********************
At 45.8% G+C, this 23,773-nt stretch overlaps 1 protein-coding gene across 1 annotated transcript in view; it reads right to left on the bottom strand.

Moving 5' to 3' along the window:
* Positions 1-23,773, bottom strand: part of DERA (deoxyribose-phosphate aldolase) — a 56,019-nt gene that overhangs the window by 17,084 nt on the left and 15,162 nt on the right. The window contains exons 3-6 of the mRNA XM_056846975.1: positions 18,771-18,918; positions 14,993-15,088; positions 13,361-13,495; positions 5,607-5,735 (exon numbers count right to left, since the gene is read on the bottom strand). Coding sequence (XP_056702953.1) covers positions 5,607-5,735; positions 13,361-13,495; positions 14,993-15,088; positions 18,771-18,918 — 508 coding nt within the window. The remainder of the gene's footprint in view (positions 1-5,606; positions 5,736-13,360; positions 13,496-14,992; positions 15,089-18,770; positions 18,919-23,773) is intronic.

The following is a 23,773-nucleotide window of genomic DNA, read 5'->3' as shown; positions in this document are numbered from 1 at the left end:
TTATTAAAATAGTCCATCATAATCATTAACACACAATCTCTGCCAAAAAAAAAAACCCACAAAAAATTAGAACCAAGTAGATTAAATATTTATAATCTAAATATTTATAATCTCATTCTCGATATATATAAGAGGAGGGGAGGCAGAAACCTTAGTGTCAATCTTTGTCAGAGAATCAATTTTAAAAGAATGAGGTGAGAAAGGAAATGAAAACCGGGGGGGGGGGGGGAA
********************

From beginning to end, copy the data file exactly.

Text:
At 45.8% G+C, this 23,773-nt stretch overlaps 1 protein-coding gene across 1 annotated transcript in view; it reads right to left on the bottom strand.

Moving 5' to 3' along the window:
* Positions 1-23,773, bottom strand: part of DERA (deoxyribose-phosphate aldolase) — a 56,019-nt gene that overhangs the window by 17,084 nt on the left and 15,162 nt on the right. The window contains exons 3-6 of the mRNA XM_056846975.1: positions 18,771-18,918; positions 14,993-15,088; positions 13,361-13,495; positions 5,607-5,735 (exon numbers count right to left, since the gene is read on the bottom strand). Coding sequence (XP_056702953.1) covers positions 5,607-5,735; positions 13,361-13,495; positions 14,993-15,088; positions 18,771-18,918 — 508 coding nt within the window. The remainder of the gene's footprint in view (positions 1-5,606; positions 5,736-13,360; positions 13,496-14,992; positions 15,089-18,770; positions 18,919-23,773) is intronic.

The following is a 23,773-nucleotide window of genomic DNA, read 5'->3' as shown; positions in this document are numbered from 1 at the left end:
TTATTAAAATAGTCCATCATAATCATTAACACACAATCTCTGCCAAAAAAAAAAACCCACAAAAAATTAGAACCAAGTAGATTAAATATTTATAATCTAAATATTTATAATCTCATTCTCGATATATATAAGAGGAGGGGAGGCAGAAACCTTAGTGTCAATCTTTGTCAGAGAATCAATTTTAAAAGAATGAGGTGAGAAAGGAAATGAAAACCGGGGGGGGGGGGGGAA